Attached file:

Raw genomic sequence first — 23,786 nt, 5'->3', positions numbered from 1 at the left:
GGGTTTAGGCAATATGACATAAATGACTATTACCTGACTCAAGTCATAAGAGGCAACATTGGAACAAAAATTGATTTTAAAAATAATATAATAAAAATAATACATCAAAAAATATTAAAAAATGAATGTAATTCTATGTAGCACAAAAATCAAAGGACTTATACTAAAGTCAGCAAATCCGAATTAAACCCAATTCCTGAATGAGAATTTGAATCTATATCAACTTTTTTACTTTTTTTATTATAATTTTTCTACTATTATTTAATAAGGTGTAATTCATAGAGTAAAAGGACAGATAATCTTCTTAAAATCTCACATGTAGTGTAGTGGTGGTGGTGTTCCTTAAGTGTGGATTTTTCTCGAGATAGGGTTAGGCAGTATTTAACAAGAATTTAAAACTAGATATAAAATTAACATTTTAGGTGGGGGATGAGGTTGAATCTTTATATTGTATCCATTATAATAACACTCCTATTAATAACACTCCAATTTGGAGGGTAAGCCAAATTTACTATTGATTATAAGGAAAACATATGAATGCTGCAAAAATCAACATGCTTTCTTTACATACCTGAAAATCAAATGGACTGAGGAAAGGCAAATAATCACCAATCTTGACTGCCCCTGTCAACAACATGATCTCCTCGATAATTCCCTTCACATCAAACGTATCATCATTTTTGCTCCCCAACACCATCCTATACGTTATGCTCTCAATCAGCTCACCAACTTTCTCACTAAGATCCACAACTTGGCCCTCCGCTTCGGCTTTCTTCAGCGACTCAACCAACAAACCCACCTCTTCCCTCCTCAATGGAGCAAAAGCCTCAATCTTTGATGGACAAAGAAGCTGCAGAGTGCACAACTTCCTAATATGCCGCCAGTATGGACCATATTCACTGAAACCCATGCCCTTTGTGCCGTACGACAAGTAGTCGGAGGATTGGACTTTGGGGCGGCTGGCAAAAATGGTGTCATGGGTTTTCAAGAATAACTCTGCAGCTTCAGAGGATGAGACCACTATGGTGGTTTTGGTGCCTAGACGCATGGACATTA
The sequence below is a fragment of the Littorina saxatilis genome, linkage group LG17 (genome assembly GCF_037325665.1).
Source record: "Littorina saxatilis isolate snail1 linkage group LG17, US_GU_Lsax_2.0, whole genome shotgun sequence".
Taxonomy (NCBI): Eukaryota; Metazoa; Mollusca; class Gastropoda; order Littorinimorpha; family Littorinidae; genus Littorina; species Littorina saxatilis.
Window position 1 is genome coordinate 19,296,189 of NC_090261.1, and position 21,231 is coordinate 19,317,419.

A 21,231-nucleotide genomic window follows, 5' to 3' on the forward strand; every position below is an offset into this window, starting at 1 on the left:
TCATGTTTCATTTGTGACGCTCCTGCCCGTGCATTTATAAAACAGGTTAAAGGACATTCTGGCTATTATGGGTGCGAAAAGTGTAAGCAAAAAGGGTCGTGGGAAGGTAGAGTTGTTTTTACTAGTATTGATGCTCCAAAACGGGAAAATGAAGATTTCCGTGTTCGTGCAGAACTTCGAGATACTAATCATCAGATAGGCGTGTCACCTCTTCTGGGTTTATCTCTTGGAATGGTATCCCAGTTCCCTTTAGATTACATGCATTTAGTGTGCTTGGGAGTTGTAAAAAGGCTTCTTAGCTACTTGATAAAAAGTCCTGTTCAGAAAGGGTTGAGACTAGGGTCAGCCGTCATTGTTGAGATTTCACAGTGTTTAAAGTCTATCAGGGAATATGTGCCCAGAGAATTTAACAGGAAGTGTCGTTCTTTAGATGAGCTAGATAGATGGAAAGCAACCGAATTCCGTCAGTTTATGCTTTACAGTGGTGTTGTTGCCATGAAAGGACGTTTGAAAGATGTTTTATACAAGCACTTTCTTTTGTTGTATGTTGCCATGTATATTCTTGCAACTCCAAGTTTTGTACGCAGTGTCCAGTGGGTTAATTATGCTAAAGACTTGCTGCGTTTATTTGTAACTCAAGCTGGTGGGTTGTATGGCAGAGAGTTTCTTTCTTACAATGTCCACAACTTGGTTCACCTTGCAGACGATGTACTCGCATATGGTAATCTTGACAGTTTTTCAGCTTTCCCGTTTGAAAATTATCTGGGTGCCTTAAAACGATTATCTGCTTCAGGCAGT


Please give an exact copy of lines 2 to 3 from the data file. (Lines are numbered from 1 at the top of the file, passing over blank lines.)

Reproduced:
GGGTTTAGGCAATATGACATAAATGACTATTACCTGACTCAAGTCATAAGAGGCAACATTGGAACAAAAATTGATTTTAAAAATAATATAATAAAAATAATACATCAAAAAATATTAAAAAATGAATGTAATTCTATGTAGCACAAAAATCAAAGGACTTATACTAAAGTCAGCAAATCCGAATTAAACCCAATTCCTGAATGAGAATTTGAATCTATATCAACTTTTTTACTTTTTTTATTATAATTTTTCTACTATTATTTAATAAGGTGTAATTCATAGAGTAAAAGGACAGATAATCTTCTTAAAATCTCACATGTAGTGTAGTGGTGGTGGTGTTCCTTAAGTGTGGATTTTTCTCGAGATAGGGTTAGGCAGTATTTAACAAGAATTTAAAACTAGATATAAAATTAACATTTTAGGTGGGGGATGAGGTTGAATCTTTATATTGTATCCATTATAATAACACTCCTATTAATAACACTCCAATTTGGAGGGTAAGCCAAATTTACTATTGATTATAAGGAAAACATATGAATGCTGCAAAAATCAACATGCTTTCTTTACATACCTGAAAATCAAATGGACTGAGGAAAGGCAAATAATCACCAATCTTGACTGCCCCTGTCAACAACATGATCTCCTCGATAATTCCCTTCACATCAAACGTATCATCATTTTTGCTCCCCAACACCATCCTATACGTTATGCTCTCAATCAGCTCACCAACTTTCTCACTAAGATCCACAACTTGGCCCTCCGCTTCGGCTTTCTTCAGCGACTCAACCAACAAACCCACCTCTTCCCTCCTCAATGGAGCAAAAGCCTCAATCTTTGATGGACAAAGAAGCTGCAGAGTGCACAACTTCCTAATATGCCGCCAGTATGGACCATATTCACTGAAACCCATGCCCTTTGTGCCGTACGACAAGTAGTCGGAGGATTGGACTTTGGGGCGGCTGGCAAAAATGGTGTCATGGGTTTTCAAGAATAACTCTGCAGCTTCAGAGGATGAGACCACTATGGTGGTTTTGGTGCCTAGACGCATGGACATTA
The sequence below is a fragment of the Littorina saxatilis genome, linkage group LG17 (genome assembly GCF_037325665.1).